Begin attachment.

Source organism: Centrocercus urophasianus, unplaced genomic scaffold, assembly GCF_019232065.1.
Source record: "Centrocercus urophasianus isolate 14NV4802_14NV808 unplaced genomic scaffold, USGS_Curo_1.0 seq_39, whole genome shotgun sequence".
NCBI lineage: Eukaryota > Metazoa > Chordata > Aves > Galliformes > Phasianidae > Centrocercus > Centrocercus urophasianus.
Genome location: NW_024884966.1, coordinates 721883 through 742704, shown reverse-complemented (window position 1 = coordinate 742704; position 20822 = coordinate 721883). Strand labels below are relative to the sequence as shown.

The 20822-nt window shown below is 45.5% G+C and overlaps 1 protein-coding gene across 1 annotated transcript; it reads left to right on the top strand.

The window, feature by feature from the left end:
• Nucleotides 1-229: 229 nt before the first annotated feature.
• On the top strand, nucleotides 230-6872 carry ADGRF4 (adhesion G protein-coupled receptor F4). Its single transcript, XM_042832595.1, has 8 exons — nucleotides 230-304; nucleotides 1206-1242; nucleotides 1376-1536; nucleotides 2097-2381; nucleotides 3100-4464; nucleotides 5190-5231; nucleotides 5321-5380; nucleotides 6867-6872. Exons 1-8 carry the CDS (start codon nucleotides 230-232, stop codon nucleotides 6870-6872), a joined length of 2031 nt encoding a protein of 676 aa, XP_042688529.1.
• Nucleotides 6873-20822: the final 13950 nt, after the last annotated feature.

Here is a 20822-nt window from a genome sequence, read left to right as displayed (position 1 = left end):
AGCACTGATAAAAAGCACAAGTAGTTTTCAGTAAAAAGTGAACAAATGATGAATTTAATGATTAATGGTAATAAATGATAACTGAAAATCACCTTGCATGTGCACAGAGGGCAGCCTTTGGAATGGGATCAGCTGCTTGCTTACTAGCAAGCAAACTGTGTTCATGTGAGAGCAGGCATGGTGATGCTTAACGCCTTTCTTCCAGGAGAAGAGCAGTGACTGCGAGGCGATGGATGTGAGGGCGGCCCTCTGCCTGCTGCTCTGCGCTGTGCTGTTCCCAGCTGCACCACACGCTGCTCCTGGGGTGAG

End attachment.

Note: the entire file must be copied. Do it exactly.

Source organism: Centrocercus urophasianus, unplaced genomic scaffold, assembly GCF_019232065.1.
Source record: "Centrocercus urophasianus isolate 14NV4802_14NV808 unplaced genomic scaffold, USGS_Curo_1.0 seq_39, whole genome shotgun sequence".
NCBI lineage: Eukaryota > Metazoa > Chordata > Aves > Galliformes > Phasianidae > Centrocercus > Centrocercus urophasianus.
Genome location: NW_024884966.1, coordinates 721883 through 742704, shown reverse-complemented (window position 1 = coordinate 742704; position 20822 = coordinate 721883). Strand labels below are relative to the sequence as shown.

The 20822-nt window shown below is 45.5% G+C and overlaps 1 protein-coding gene across 1 annotated transcript; it reads left to right on the top strand.

The window, feature by feature from the left end:
• Nucleotides 1-229: 229 nt before the first annotated feature.
• On the top strand, nucleotides 230-6872 carry ADGRF4 (adhesion G protein-coupled receptor F4). Its single transcript, XM_042832595.1, has 8 exons — nucleotides 230-304; nucleotides 1206-1242; nucleotides 1376-1536; nucleotides 2097-2381; nucleotides 3100-4464; nucleotides 5190-5231; nucleotides 5321-5380; nucleotides 6867-6872. Exons 1-8 carry the CDS (start codon nucleotides 230-232, stop codon nucleotides 6870-6872), a joined length of 2031 nt encoding a protein of 676 aa, XP_042688529.1.
• Nucleotides 6873-20822: the final 13950 nt, after the last annotated feature.

Here is a 20822-nt window from a genome sequence, read left to right as displayed (position 1 = left end):
AGCACTGATAAAAAGCACAAGTAGTTTTCAGTAAAAAGTGAACAAATGATGAATTTAATGATTAATGGTAATAAATGATAACTGAAAATCACCTTGCATGTGCACAGAGGGCAGCCTTTGGAATGGGATCAGCTGCTTGCTTACTAGCAAGCAAACTGTGTTCATGTGAGAGCAGGCATGGTGATGCTTAACGCCTTTCTTCCAGGAGAAGAGCAGTGACTGCGAGGCGATGGATGTGAGGGCGGCCCTCTGCCTGCTGCTCTGCGCTGTGCTGTTCCCAGCTGCACCACACGCTGCTCCTGGGGTGAG